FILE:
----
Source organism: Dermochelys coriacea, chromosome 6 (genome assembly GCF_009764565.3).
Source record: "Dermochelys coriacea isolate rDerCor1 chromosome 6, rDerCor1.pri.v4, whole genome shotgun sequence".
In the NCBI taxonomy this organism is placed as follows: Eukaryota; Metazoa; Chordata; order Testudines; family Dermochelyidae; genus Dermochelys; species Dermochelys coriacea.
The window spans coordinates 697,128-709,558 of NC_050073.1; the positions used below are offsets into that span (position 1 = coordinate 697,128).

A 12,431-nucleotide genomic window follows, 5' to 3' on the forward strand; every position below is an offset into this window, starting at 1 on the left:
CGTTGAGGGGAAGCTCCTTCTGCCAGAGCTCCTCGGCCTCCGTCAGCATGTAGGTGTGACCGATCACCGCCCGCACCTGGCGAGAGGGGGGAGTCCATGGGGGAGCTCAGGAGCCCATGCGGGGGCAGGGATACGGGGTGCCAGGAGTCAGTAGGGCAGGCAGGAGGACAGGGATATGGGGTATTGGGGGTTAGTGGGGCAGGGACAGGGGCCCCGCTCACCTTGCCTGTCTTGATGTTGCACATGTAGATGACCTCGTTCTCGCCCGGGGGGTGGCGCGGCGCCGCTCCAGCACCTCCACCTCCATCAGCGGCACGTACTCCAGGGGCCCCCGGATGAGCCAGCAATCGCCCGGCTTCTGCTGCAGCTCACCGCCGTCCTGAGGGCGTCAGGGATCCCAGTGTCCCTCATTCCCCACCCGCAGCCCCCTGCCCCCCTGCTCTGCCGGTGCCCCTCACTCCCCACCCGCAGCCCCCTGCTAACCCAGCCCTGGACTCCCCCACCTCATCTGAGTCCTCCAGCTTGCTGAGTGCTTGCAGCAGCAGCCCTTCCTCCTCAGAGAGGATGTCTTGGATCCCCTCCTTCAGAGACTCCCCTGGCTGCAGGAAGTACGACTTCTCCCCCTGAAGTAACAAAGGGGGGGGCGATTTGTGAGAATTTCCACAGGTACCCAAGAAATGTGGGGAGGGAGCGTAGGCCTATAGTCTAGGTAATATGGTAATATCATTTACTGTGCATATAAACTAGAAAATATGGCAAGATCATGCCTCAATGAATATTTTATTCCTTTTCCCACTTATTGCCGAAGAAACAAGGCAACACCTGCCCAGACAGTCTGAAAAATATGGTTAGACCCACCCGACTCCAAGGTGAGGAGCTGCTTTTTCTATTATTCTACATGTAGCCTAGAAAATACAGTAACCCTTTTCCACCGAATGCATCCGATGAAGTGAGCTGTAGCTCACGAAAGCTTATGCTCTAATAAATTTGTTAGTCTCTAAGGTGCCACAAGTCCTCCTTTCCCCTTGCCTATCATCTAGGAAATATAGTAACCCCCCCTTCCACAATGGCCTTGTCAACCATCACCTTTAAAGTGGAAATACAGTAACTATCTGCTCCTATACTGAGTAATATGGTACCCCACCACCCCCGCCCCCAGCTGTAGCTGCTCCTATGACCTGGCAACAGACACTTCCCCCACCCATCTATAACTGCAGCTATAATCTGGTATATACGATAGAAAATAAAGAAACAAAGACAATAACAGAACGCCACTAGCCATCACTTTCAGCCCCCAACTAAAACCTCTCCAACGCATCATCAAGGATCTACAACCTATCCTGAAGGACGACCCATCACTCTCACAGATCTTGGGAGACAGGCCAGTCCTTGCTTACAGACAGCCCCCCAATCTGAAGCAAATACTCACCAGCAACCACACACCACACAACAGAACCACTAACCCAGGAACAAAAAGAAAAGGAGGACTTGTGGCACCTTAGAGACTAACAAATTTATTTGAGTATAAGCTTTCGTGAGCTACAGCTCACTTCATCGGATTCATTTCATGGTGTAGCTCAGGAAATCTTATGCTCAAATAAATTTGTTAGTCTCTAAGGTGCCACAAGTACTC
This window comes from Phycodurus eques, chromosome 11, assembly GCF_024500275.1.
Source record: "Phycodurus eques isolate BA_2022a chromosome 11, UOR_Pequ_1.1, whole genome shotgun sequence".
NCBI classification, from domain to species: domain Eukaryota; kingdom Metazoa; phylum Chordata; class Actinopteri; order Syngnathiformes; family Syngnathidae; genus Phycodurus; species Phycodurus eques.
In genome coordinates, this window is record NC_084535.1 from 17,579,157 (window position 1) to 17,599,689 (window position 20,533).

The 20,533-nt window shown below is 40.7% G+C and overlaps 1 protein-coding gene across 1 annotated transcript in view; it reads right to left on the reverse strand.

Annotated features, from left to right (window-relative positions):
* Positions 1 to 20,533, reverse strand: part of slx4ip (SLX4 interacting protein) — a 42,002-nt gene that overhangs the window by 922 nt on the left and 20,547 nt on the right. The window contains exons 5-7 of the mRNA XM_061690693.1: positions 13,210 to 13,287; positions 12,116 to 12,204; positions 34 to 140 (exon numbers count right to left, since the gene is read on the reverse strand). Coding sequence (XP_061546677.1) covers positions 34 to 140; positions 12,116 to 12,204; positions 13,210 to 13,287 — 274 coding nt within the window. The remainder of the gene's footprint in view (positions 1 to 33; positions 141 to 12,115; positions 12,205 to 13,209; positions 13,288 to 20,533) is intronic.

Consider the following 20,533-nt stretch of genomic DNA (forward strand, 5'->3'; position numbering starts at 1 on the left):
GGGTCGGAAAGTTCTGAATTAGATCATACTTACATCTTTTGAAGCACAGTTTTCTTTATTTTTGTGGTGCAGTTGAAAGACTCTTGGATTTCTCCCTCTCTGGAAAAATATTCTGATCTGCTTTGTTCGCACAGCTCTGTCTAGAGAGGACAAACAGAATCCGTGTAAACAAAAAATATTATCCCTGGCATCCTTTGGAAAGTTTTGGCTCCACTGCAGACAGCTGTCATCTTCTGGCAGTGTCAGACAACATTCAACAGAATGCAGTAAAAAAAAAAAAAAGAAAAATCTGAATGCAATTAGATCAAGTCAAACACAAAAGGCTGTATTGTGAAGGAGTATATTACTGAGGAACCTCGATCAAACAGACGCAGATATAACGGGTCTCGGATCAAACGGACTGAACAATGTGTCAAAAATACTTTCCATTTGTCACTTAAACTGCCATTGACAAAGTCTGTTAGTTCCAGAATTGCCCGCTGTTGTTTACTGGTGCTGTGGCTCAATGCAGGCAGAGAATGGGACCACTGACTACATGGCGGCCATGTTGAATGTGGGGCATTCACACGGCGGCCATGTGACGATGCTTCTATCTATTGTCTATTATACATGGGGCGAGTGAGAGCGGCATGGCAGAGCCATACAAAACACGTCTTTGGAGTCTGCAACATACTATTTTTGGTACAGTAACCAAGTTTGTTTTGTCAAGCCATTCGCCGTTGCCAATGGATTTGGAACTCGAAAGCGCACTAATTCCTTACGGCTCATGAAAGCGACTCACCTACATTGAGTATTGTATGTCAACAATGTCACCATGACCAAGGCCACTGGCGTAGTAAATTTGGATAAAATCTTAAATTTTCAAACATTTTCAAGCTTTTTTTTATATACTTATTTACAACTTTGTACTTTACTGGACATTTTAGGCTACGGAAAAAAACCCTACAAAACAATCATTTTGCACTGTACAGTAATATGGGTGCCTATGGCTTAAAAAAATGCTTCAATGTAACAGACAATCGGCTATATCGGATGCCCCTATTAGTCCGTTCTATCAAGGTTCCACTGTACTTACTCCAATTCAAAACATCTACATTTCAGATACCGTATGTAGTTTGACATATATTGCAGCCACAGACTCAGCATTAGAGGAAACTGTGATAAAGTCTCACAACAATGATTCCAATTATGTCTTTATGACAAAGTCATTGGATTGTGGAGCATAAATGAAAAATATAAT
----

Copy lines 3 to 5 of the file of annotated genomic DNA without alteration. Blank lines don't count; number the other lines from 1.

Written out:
In the NCBI taxonomy this organism is placed as follows: Eukaryota; Metazoa; Chordata; order Testudines; family Dermochelyidae; genus Dermochelys; species Dermochelys coriacea.
The window spans coordinates 697,128-709,558 of NC_050073.1; the positions used below are offsets into that span (position 1 = coordinate 697,128).

A 12,431-nucleotide genomic window follows, 5' to 3' on the forward strand; every position below is an offset into this window, starting at 1 on the left: